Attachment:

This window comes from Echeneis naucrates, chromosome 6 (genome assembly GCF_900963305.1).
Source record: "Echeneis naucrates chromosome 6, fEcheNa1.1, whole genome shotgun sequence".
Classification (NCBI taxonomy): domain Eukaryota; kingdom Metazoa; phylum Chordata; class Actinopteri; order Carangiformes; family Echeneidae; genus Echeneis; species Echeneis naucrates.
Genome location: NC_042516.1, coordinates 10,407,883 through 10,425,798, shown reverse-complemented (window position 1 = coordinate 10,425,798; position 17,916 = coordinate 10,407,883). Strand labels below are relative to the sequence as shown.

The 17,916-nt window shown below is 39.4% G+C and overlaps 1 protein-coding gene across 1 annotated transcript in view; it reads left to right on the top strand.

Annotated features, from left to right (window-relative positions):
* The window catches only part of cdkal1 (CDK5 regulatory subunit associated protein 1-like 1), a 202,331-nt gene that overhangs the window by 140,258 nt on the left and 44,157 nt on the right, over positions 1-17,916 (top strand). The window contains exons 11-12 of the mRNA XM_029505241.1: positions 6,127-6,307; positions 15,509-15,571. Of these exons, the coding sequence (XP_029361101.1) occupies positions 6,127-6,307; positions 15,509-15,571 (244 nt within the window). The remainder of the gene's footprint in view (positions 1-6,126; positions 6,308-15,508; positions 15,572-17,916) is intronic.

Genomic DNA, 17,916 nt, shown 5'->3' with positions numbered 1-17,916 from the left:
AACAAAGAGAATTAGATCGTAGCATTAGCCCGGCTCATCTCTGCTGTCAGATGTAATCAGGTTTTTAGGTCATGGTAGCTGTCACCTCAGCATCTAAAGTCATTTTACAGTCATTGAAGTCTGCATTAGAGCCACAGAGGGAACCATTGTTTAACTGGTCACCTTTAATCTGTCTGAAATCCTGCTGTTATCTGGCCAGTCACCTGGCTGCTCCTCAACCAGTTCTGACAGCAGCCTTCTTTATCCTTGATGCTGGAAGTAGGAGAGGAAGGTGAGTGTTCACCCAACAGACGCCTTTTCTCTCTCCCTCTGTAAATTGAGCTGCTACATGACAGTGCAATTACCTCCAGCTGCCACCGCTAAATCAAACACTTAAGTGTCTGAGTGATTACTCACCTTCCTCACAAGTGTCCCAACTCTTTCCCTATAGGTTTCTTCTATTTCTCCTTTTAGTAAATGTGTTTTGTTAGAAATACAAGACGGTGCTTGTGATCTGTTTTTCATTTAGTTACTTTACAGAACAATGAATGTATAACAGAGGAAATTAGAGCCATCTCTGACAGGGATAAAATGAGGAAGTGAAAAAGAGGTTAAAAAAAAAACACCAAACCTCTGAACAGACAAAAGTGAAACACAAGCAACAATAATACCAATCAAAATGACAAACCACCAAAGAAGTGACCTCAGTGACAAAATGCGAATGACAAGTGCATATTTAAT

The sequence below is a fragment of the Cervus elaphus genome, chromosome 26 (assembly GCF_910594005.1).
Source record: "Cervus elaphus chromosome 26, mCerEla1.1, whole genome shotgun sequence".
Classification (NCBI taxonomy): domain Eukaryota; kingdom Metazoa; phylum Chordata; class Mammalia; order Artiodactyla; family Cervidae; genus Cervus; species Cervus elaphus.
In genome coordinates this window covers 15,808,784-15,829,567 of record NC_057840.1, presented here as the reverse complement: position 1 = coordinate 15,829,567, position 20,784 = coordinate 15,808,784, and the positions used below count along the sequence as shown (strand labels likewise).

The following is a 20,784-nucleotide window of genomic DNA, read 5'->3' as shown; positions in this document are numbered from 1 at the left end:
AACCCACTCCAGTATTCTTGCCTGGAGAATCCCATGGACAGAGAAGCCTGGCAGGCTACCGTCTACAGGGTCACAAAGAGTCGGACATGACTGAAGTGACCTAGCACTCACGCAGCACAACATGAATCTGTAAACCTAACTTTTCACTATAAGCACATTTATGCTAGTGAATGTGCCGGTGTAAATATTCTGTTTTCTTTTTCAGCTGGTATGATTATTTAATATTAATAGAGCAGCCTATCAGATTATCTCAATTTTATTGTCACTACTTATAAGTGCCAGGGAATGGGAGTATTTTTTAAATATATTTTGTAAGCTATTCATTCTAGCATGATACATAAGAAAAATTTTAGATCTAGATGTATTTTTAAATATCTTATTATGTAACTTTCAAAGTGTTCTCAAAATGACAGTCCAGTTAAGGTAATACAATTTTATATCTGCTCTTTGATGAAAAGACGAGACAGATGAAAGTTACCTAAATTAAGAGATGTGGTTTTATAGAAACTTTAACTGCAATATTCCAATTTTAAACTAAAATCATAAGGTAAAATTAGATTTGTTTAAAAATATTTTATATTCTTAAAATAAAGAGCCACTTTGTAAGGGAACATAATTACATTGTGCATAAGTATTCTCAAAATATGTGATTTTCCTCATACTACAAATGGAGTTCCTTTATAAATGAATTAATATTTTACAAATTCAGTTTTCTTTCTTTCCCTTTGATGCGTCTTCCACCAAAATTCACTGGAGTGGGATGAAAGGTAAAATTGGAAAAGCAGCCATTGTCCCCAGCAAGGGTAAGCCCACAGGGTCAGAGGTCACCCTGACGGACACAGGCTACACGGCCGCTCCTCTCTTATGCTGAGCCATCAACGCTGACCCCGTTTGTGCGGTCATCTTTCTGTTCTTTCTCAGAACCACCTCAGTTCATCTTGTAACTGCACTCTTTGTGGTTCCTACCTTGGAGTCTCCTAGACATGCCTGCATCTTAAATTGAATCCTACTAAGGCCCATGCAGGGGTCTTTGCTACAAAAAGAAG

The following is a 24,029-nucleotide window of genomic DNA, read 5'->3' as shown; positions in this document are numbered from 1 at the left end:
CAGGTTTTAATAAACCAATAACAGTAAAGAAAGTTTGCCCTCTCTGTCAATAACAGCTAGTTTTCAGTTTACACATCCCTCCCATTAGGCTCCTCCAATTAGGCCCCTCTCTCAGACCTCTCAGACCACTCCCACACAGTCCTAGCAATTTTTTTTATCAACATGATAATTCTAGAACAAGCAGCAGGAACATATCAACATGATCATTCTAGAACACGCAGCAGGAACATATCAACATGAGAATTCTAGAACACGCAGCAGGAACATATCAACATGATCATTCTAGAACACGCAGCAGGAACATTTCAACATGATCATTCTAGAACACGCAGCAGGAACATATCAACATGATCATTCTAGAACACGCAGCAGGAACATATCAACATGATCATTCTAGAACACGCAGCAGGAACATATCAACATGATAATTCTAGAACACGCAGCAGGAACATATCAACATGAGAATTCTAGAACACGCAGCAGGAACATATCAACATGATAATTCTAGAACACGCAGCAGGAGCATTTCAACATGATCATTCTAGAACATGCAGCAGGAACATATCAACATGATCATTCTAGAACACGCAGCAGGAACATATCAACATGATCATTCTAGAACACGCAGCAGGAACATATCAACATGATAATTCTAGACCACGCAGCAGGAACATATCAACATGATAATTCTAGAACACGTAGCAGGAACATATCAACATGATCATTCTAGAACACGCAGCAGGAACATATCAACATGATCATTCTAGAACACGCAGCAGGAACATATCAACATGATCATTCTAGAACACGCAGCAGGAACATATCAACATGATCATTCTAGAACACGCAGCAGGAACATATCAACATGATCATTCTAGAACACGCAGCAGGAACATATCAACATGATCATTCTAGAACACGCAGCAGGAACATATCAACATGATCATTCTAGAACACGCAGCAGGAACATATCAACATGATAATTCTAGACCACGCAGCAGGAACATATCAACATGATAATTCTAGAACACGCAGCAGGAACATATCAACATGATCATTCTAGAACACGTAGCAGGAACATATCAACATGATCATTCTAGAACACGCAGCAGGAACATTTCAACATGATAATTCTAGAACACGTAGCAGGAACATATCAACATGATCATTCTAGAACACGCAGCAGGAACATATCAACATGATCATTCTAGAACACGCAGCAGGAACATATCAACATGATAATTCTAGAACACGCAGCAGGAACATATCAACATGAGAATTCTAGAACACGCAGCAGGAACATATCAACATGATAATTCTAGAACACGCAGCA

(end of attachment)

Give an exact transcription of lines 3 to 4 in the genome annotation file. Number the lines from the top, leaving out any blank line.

Classification (NCBI taxonomy): domain Eukaryota; kingdom Metazoa; phylum Chordata; class Actinopteri; order Carangiformes; family Echeneidae; genus Echeneis; species Echeneis naucrates.
Genome location: NC_042516.1, coordinates 10,407,883 through 10,425,798, shown reverse-complemented (window position 1 = coordinate 10,425,798; position 17,916 = coordinate 10,407,883). Strand labels below are relative to the sequence as shown.